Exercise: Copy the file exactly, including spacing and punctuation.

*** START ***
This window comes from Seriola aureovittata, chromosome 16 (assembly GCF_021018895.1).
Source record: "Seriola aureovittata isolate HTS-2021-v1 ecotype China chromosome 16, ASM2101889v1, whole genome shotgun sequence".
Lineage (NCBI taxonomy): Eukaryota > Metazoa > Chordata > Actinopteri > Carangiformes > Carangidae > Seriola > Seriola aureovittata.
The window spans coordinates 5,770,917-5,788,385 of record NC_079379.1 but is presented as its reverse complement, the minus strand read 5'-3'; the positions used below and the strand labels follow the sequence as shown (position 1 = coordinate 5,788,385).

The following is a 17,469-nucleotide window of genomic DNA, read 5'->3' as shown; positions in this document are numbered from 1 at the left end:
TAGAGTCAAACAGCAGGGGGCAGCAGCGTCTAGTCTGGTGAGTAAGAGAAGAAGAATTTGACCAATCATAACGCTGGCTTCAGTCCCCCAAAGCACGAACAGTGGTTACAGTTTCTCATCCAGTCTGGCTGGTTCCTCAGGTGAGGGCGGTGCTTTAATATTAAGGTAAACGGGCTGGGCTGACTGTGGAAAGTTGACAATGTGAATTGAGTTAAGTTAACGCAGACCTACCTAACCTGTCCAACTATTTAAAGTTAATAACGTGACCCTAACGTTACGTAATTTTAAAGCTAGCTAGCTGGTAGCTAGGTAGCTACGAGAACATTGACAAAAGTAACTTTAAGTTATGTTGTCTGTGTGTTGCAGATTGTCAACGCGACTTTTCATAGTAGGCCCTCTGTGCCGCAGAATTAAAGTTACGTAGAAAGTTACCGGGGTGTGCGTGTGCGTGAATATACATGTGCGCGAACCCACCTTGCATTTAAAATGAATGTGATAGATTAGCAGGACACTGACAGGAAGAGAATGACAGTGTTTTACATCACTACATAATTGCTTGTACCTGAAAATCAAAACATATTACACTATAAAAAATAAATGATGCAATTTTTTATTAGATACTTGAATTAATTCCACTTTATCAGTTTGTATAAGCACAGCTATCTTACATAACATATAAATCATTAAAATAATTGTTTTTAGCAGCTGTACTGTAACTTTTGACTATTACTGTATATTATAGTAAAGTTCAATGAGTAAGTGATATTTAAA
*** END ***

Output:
This window comes from Seriola aureovittata, chromosome 16 (assembly GCF_021018895.1).
Source record: "Seriola aureovittata isolate HTS-2021-v1 ecotype China chromosome 16, ASM2101889v1, whole genome shotgun sequence".
Lineage (NCBI taxonomy): Eukaryota > Metazoa > Chordata > Actinopteri > Carangiformes > Carangidae > Seriola > Seriola aureovittata.
The window spans coordinates 5,770,917-5,788,385 of record NC_079379.1 but is presented as its reverse complement, the minus strand read 5'-3'; the positions used below and the strand labels follow the sequence as shown (position 1 = coordinate 5,788,385).

The following is a 17,469-nucleotide window of genomic DNA, read 5'->3' as shown; positions in this document are numbered from 1 at the left end:
TAGAGTCAAACAGCAGGGGGCAGCAGCGTCTAGTCTGGTGAGTAAGAGAAGAAGAATTTGACCAATCATAACGCTGGCTTCAGTCCCCCAAAGCACGAACAGTGGTTACAGTTTCTCATCCAGTCTGGCTGGTTCCTCAGGTGAGGGCGGTGCTTTAATATTAAGGTAAACGGGCTGGGCTGACTGTGGAAAGTTGACAATGTGAATTGAGTTAAGTTAACGCAGACCTACCTAACCTGTCCAACTATTTAAAGTTAATAACGTGACCCTAACGTTACGTAATTTTAAAGCTAGCTAGCTGGTAGCTAGGTAGCTACGAGAACATTGACAAAAGTAACTTTAAGTTATGTTGTCTGTGTGTTGCAGATTGTCAACGCGACTTTTCATAGTAGGCCCTCTGTGCCGCAGAATTAAAGTTACGTAGAAAGTTACCGGGGTGTGCGTGTGCGTGAATATACATGTGCGCGAACCCACCTTGCATTTAAAATGAATGTGATAGATTAGCAGGACACTGACAGGAAGAGAATGACAGTGTTTTACATCACTACATAATTGCTTGTACCTGAAAATCAAAACATATTACACTATAAAAAATAAATGATGCAATTTTTTATTAGATACTTGAATTAATTCCACTTTATCAGTTTGTATAAGCACAGCTATCTTACATAACATATAAATCATTAAAATAATTGTTTTTAGCAGCTGTACTGTAACTTTTGACTATTACTGTATATTATAGTAAAGTTCAATGAGTAAGTGATATTTAAA